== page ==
NICHE IS NOT A BAD WORD

Many times, clients I design for try to avoid niche markets. Because they are selling mass-produced products, they try to target what they often call a "mass consumer" for the least risk. In reality, there is no such person, unless you are truly the average of the collective tastes and mindsets of every consumer out there. And at the same time, all of your competitors are thinking the exact same thing. As Roger Ball put it, there are all these flavors of ice cream, but if everybody based their decisions on focus groups, everybody would just make vanilla.

No offense, vanilla. You're actually my favorite flavor. But I also love having lots of choices to pick from depending on my mood.

No offense, vanilla. You're actually my favorite flavor. But I also love having lots of choices to pick from depending on my mood.

Manufacturing and technology for product development have evolved, and today many factories are willing to produce parts at low-volume quantities. This is great news, because the initial cost of manufacture can potentially be low enough that even someone like me might be able to afford a first run production.

Rather than the business model of high-quantity sales on paper-thin margins for the "mass consumer", micro-brands compete for low-quantity sales in niche markets with potentially larger profit margins. Of course the risk of failure still remains, but avoiding mass production the stakes are lowered, and we can at least avoid those catastrophic, life-ruining levels of risk. At the same time, the lower the quantities, the simpler the logistics of running the business as an individual or a tiny company.
 

MICRO-BRANDS AND DESIGNERS

For creative professionals, our ideas are our assets. We can create value from nothing. Product designers are especially well-equipped to start our own businesses. We have the experience and know-how to create a new product, as well as the taste and understanding of consumers to create a brand. The potential to create our own brand is there. Perhaps what we lack is money, with our meager designer salaries, and courage to step forward and invest in our own ideas.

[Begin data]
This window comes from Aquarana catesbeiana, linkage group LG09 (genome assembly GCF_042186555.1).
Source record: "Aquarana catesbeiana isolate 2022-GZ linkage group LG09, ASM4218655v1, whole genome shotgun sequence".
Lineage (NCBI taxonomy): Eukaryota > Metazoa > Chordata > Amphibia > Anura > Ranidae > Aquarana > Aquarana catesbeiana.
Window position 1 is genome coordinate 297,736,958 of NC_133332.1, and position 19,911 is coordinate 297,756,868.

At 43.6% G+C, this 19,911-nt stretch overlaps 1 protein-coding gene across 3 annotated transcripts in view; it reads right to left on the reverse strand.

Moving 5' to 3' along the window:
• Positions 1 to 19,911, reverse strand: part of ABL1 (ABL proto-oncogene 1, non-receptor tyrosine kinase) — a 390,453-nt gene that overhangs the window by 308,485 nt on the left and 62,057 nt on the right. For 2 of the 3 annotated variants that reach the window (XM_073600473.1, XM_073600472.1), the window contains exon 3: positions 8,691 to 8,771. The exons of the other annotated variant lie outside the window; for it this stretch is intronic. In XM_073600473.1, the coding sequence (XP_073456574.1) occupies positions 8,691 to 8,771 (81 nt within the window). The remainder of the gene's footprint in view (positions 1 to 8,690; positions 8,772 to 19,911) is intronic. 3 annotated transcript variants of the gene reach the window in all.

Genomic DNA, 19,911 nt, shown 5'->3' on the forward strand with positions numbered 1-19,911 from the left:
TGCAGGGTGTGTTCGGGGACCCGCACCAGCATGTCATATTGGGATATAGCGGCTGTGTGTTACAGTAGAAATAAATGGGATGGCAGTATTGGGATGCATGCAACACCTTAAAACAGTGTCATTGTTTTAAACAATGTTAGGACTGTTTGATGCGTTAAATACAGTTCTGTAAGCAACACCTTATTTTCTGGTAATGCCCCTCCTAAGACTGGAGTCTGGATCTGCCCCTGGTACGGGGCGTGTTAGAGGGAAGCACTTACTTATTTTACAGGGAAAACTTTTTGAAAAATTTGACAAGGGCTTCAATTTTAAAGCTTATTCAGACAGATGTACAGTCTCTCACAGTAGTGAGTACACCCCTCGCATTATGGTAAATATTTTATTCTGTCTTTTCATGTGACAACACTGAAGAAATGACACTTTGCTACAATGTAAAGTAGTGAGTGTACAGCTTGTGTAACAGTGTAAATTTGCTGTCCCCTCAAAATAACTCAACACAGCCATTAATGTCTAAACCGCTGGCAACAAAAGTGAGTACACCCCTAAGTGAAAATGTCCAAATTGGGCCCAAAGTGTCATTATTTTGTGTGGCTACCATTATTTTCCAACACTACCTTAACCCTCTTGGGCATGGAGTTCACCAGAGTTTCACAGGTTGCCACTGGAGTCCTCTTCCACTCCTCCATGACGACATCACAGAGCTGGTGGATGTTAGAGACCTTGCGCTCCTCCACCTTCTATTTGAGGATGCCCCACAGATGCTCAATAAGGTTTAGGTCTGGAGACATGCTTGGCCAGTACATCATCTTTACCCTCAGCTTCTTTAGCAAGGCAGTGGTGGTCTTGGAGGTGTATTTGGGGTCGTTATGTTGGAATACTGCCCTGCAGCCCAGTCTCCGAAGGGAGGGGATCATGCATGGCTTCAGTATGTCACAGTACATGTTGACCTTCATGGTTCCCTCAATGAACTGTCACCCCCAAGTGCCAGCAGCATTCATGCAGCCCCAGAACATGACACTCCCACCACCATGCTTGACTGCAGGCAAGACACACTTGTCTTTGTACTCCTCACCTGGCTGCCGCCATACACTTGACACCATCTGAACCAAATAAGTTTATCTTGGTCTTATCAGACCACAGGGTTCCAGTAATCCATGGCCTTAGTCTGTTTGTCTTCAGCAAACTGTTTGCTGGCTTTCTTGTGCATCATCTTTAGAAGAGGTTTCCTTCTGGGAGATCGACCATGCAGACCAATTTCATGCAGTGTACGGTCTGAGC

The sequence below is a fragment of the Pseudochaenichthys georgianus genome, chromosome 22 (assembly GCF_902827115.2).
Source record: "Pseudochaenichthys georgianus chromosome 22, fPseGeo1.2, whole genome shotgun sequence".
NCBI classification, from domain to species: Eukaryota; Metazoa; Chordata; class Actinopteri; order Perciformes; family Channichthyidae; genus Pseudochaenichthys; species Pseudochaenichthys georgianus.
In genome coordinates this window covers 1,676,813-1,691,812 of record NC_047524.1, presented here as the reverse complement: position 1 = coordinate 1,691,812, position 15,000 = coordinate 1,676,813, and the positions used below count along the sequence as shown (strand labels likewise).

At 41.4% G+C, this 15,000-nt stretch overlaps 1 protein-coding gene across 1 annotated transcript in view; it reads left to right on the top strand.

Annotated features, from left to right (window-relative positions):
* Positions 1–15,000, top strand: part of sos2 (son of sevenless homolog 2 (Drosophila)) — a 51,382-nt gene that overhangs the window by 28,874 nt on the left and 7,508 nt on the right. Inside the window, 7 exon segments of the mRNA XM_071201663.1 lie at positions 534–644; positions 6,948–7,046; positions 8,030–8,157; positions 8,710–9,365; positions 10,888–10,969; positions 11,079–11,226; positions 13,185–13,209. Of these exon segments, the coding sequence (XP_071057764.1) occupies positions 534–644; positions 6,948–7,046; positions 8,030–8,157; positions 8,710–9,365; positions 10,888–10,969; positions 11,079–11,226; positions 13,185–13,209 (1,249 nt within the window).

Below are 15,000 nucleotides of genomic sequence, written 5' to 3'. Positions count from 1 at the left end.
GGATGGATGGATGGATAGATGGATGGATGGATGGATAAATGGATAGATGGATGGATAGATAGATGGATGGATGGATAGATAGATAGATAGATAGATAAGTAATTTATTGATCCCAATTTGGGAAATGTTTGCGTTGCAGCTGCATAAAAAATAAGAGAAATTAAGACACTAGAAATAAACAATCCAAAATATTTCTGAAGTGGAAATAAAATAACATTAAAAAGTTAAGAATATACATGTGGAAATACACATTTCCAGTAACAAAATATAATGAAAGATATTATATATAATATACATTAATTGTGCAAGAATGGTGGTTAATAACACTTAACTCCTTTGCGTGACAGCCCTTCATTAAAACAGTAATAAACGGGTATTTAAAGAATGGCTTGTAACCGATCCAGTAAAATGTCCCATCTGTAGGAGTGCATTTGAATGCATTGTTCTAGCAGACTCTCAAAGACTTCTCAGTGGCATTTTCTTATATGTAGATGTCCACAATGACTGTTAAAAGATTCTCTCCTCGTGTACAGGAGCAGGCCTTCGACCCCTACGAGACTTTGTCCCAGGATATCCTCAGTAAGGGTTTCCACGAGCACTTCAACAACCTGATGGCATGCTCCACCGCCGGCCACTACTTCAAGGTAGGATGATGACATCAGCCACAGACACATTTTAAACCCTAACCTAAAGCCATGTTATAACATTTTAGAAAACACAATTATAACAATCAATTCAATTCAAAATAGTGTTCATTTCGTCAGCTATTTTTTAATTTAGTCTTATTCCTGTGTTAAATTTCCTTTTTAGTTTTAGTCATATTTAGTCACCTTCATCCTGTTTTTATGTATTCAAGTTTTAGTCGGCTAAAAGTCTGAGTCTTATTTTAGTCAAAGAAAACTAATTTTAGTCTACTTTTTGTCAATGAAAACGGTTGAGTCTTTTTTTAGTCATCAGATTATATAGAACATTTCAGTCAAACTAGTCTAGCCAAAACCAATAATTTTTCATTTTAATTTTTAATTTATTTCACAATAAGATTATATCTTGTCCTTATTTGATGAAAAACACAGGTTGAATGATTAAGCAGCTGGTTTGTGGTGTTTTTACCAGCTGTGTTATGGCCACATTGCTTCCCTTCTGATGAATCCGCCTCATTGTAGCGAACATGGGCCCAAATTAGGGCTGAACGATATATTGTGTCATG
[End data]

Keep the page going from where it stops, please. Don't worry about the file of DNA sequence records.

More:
I think about how little time I myself would need to get a product ready for manufacture. I can probably sketch a cool concept in as little as an hour or two, turn it into a 3D model over a weekend, and send it out to a 3D printer to get a prototype made. If I had no budget I could even make my own logo, website, and branding elements for the product with relative ease. More time spent would really be about getting my product up to my own high standards. After hearing Roger Ball talk about his students making their own products and brands for his class, I now feel that I would be lazy and unambitious if I didn't give it a shot. So, perhaps you may see me with my own brand and products to sell online in the near future. If so, please run out and buy it ;)

I encourage any designers and creative professionals to start their own ventures. The more of us who are able to successfully make our own brands and businesses, the better the situation will be for designers in general. I'd especially love to see more product designers who are CEOs of their own brands, because I believe it will be commonplace in the future. As Roger Ball said, micro-brands are just baby brands. Louis Vuitton was once a micro-brand in the 1800s. Just about every designer I know has dreamt of having their own products and brands become the next Apple or Louis Vuitton. Perhaps many of us have the potential, we just need to start it.

You can read more about how to start your own micro-brand in Roger Ball's book, Design Direct.